MIZOCH, A SHTETL LOST ...
The Jewish community of Mizoch perished in the
Holocaust. It is remembered by the few remaining
Jews who were born there, the descendants of
those who emigrated before WWII and the
descendants of a handful of survivors.
Jews settled in Mizoch in the 18th century. By
1897, the population of the town reached 2,662,
including 1,175 Jews. The Jewish population
spanned all economic classes. Jews owned factories
for felt, oil and sugar production, as well as the
flour mill and sawmills. Others became adherents
of the Bund and other Jewish-socialist groups.
Belief in Zionism was widespread in both socialist
and religious circles. Hasidism,
however, exerted the most decisive influence
over the Jewish community.
World War I and the Russian revolution brought
turbulent times to the Jewish community. In 1918,
hostilities between Bolsheviks and Ukrainian
nationalists resulted in pogroms and in the
Polish-Soviet war of 1920, Jews suffering at the
hands of both forces. At the end of WWI, Mizoch
and the surrounding region was ceded to Poland. By
1921, the Jewish population of Mizoch had dropped
to 845, but again began to increase as the economy
In the 1920's and 1930's, under right-wing
pressures, Poland imposed a variety of commercial
restrictions on Jews. Trade within and between the
Jewish communities of the region sustained their
economy. Zionist movements continued to grow.
Although animosity continued with adherents of
Ukrainian nationalists who had earlier perpetrated
crimes against the Jewish community, on a
day-to-day relationships between the Jewish,
Ukrainian and Polish communities were ongoing and
During the short-lived Molotov-Ribbentrop Pact
between Nazi Germany and the Soviet Union, Mizoch
and areas of eastern Poland were invaded and
annexed by the USSR. In June, 1941 Nazi Germany
invaded the area. Some 300 Jews escaped with the
In March, 1942 Jews of Mizoch and Jews from
surrounding communities were forced in a ghetto in
the old portion of Mizoch. On October 12, 1942 the
ghetto of about 1,700 Jews was surrounded by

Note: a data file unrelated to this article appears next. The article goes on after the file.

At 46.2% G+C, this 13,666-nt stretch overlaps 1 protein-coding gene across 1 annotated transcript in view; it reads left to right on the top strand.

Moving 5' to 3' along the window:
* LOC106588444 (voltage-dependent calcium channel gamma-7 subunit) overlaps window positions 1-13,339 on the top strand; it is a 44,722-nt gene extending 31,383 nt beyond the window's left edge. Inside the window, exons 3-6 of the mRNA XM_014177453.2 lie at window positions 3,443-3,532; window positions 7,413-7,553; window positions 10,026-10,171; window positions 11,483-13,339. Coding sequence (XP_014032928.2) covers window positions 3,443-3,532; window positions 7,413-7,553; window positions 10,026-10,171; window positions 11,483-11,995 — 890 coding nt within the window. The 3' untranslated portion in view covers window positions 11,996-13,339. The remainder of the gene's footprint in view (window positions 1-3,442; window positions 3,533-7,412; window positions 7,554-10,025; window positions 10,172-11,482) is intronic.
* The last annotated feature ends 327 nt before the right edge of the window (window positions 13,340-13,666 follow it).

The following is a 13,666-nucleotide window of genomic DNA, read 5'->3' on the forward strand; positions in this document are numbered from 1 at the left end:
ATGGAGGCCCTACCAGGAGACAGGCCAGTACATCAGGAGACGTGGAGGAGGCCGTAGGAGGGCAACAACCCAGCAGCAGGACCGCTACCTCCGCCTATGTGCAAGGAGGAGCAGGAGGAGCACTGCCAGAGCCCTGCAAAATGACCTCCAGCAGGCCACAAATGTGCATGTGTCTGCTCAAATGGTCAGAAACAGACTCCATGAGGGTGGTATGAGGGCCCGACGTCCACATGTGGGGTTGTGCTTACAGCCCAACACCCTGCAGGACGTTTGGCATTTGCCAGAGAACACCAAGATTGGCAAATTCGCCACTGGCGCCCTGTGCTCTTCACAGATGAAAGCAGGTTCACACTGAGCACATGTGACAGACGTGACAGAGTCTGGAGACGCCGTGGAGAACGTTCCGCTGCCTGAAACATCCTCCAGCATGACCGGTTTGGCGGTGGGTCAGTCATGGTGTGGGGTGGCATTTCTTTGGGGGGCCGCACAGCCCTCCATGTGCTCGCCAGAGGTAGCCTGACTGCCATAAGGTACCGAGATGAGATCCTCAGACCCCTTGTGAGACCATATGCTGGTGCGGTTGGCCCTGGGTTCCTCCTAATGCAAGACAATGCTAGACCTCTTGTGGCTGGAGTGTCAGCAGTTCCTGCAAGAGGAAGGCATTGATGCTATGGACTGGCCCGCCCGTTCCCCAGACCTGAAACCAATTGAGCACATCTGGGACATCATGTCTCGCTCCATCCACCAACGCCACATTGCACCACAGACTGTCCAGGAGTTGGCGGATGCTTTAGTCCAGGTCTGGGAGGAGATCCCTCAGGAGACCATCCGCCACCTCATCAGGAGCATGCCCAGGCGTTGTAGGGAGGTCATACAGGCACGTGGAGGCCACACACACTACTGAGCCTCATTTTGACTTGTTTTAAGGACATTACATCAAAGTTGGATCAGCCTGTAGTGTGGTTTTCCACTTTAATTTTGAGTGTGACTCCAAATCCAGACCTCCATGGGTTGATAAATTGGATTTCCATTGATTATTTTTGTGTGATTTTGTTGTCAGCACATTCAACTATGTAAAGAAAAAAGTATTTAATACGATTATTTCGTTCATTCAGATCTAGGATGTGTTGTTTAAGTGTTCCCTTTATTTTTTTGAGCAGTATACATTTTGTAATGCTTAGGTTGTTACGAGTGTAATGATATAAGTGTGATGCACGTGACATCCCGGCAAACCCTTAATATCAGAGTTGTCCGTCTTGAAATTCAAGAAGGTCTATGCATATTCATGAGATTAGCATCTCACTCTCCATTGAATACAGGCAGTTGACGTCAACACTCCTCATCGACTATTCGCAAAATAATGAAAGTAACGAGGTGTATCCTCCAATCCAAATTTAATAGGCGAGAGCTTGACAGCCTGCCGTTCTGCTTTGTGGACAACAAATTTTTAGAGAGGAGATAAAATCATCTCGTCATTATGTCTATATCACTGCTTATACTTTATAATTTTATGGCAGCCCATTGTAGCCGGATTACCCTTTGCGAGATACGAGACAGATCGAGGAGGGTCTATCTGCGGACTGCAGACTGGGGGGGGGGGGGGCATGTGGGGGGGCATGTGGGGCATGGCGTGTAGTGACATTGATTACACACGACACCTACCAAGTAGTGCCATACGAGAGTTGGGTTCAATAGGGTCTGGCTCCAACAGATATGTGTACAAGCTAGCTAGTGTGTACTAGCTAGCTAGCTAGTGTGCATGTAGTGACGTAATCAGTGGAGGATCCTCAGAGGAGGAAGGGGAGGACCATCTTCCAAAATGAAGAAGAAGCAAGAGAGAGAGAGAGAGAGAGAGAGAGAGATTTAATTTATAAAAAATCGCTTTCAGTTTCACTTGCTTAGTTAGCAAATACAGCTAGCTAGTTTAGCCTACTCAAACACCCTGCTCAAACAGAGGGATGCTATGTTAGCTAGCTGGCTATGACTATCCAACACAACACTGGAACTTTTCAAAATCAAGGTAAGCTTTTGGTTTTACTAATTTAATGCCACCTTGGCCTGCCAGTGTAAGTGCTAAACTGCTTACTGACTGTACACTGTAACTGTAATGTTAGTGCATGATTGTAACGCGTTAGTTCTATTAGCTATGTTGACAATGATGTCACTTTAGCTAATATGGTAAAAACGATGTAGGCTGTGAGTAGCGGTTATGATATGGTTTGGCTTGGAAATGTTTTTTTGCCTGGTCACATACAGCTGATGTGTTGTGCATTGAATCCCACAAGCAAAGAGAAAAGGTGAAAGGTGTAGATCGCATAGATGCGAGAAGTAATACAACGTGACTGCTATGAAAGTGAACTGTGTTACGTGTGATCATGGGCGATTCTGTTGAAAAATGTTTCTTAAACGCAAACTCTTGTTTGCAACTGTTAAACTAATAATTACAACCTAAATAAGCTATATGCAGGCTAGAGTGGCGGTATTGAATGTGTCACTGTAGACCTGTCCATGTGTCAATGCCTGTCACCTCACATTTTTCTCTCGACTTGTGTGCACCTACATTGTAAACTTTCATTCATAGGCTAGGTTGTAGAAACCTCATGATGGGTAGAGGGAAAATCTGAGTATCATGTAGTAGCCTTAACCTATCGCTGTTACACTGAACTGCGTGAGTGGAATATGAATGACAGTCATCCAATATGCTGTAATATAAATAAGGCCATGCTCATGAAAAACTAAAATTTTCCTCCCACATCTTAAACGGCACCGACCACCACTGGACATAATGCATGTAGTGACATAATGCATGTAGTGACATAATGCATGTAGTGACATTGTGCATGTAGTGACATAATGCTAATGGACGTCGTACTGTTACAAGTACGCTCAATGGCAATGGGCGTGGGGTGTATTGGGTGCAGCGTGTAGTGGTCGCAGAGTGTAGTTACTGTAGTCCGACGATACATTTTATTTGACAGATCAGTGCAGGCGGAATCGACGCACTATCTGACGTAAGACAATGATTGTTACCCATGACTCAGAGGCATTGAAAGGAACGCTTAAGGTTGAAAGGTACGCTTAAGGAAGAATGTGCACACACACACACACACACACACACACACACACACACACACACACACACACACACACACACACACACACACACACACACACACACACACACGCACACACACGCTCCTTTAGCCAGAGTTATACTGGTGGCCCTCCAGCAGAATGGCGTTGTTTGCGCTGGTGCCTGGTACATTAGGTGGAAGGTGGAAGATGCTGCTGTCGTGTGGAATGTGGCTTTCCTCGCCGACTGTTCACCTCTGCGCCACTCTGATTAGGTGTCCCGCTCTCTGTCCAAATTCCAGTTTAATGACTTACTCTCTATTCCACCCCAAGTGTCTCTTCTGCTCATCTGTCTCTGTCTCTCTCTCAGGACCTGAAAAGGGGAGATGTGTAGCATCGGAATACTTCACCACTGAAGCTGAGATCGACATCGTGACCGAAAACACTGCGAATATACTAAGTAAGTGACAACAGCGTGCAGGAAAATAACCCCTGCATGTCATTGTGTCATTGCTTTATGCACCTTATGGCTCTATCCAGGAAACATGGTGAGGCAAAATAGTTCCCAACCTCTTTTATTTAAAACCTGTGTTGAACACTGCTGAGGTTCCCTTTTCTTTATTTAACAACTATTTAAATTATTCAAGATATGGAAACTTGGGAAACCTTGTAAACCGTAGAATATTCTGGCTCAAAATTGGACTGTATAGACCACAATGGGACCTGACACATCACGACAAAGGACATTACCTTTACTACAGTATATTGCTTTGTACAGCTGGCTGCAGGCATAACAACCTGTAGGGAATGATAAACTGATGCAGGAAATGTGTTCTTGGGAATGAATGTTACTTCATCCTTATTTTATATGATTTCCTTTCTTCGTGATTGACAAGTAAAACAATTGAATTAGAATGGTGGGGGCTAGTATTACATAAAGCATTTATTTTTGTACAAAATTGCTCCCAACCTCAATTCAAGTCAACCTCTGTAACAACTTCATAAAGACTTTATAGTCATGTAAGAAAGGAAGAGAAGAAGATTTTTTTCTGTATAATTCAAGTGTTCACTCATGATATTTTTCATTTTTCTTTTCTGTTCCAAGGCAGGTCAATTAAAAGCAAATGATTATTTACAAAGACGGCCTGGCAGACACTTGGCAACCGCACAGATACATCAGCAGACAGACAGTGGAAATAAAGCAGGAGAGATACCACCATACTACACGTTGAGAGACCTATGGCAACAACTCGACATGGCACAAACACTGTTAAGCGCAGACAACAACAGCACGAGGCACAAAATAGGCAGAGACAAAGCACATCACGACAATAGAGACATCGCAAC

Ukrainian Auxiliary Police and German policemen in
preparation for the ghetto liquidation action.
Some Jews fought back in an uprising which may
have lasted as long as two days. About many
residents went into hiding before the uprising was
put down, but by October 14 all remaining Jews
were captured and forced to a secluded ravine and
shot. A handful of Jews escaped into nearby
forests, some becoming partisans, others seeking
to simply survive.
(Sources for this summary can be found in the
The purpose of this website is remember the
victims of the Holocaust, to memorialize the
vibrant Jewish community that existed in Mizoch
before the war, and to bring together any
descendants of those who dwelt there. It is also
the purpose of this website to caution all who
visit these pages of the horror that grows like
cancer from hatred, racism and xenophobia, and to
promote a bond of friendship and solidarity with
who work to free Ukraine, Poland and the world of
such ancient animosities.
THE YIZKOR BOOK OF MIZOCZ
Our first major project is translation into
English of the Yizkor Book of Mizocz. This is the
only Yizkor Book that is being translated by
university students. We are pleased to share their
work on JewishGen and so very proud this
generation of students has accepted the
responsibility to preserve the memory of those who
perished in the Holocaust.
CAN SUPPORT THE STUDENT TRANSLATION PROJECT'S
SUMMER INTERN PROGRAM WITH A DONATION TO THE
YIZKOR BOOK TRANSLATION FUND!
Please join our community. If you are are
descendant of the Jewish community of Mizoch, we
would like to share your story and connect your
family to this effort. We will also develop in
this website the stories of other communities in
this region who suffered from starvation and
discrimination during this bleak time in history.
Whatever your interest in Mizoch, please join us.